How Twitter Prepares You to Write Effective Fundraising Copy

If copywriting for political email has its roots in the more traditional “direct mail” world, copywriting for donation pages has its origins on Twitter.

In an email, you have space for storytelling. You can use complete sentences, build an idea, and take a user through a mental “ladder of engagement” in a single moment. 

On a donation page, you have, at best, a few sentences to tell your story. You must be concise. Punchy. Attention-grabbing.

Donor attention becomes even more limited on “upsell” pages, which are those follow-up requests for additional (or recurring) gifts after a donor completes their donation. Here, donors’ attention-span is minimal, and you have to make a tough sell in a concise window.

Short attention span? Limited copywriting? Hard sell? That sounds a lot like Twitter, to me.

Over the past week, I’ve been experimenting a lot with a Twitter-esque approach to upsells using WinRed, and I’ve been finding some success.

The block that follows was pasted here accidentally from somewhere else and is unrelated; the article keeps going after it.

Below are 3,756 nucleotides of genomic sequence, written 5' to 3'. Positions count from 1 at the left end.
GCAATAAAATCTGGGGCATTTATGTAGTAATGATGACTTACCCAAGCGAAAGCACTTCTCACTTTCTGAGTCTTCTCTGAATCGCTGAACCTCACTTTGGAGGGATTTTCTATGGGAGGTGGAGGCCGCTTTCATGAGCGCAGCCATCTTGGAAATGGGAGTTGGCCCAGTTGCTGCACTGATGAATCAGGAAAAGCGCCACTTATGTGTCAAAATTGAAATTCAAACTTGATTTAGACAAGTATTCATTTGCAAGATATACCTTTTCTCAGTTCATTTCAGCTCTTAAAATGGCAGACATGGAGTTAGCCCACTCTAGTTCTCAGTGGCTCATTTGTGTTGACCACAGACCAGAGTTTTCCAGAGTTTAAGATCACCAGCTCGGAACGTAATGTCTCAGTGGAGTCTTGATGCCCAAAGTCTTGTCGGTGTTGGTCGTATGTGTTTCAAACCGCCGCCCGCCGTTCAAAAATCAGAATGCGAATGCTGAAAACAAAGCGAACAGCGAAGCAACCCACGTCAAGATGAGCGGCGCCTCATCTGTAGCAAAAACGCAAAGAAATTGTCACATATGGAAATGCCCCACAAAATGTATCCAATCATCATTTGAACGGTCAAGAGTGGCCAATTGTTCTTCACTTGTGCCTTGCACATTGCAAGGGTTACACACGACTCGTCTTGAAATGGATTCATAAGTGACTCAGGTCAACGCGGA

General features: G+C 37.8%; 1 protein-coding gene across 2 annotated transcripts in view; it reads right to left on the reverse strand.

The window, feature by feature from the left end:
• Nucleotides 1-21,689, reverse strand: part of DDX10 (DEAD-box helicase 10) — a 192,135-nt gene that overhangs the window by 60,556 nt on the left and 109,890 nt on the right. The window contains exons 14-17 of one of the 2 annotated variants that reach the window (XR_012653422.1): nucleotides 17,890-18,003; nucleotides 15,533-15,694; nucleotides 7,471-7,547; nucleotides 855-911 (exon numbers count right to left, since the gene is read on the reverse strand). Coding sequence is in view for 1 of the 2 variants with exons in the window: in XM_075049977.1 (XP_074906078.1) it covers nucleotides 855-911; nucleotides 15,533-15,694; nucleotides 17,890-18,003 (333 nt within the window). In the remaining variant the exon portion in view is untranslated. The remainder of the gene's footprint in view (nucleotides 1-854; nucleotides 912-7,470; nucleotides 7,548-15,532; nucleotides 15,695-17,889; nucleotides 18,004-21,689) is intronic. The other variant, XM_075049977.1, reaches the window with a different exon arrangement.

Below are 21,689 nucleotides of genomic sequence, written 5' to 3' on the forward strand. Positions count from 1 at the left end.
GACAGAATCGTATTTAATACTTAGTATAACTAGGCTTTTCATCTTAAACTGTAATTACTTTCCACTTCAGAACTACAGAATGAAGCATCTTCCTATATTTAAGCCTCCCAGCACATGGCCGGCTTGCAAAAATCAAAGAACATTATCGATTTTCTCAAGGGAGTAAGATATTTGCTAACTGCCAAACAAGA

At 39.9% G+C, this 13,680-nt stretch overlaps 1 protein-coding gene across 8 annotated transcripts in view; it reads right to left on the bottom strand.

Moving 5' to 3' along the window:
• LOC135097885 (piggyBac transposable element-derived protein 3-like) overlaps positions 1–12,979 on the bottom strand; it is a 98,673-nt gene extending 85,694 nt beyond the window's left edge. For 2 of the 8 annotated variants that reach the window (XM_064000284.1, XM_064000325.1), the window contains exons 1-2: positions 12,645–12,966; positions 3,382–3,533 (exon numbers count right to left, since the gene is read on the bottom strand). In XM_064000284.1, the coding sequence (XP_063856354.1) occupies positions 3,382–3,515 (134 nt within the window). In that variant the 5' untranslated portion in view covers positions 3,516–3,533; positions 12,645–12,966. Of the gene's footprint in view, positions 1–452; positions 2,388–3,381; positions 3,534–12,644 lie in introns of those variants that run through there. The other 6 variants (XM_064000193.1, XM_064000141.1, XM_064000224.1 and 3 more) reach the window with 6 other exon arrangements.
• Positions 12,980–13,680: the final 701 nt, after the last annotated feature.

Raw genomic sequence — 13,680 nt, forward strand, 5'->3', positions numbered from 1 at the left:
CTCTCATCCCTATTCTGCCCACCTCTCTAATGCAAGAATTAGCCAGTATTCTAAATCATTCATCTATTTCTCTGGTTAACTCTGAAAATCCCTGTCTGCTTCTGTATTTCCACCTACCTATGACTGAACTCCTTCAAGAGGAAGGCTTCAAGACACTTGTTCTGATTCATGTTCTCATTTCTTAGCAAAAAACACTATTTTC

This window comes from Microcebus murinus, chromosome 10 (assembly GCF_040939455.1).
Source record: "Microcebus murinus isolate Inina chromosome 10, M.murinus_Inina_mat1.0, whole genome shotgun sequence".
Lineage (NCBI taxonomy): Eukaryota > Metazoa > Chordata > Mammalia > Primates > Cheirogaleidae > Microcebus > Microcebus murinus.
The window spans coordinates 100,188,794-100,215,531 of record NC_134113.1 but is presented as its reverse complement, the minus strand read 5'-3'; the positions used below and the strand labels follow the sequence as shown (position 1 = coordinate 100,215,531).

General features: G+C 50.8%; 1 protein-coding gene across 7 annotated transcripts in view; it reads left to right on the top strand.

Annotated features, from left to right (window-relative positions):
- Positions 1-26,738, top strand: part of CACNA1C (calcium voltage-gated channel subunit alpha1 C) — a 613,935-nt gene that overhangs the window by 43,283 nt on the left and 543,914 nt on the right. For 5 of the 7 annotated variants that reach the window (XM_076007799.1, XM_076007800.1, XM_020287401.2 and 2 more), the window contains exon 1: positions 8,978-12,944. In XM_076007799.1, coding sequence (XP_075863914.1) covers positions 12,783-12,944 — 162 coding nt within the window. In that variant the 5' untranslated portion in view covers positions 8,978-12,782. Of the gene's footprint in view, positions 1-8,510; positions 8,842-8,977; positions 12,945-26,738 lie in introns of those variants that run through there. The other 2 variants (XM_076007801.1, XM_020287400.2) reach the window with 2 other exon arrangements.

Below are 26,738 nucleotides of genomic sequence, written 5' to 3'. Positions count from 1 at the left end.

Screenshot: WinRed Recurring Donation Upsell
Screenshot: WinRed Recurring Donation Upsell

The above “upsell” shows to every non-recurring donor immediately after their initial donation is completed and urges them to make their commitment a monthly one.

The combination of the animated “celebration” gif, excessive text highlighting, and urgent language may feel like a bit much, but it works. When you only have a fraction of a second to grab the donor’s attention, it pays to be loud.

(Again, Twitter comes to mind.)

To date, this upsell is earning an approximately 7% conversion rate — meaning that for every 100 online donations the organization earns, an additional 7% commit to giving monthly as a result of the screenshot above.

That sort of results is impactful and compounds over time. And the copywriting style that drives it isn’t one you’ll learn in school: it’s one that you’ll only learn on a fleeting, punchy, attention-depraved platform like Twitter.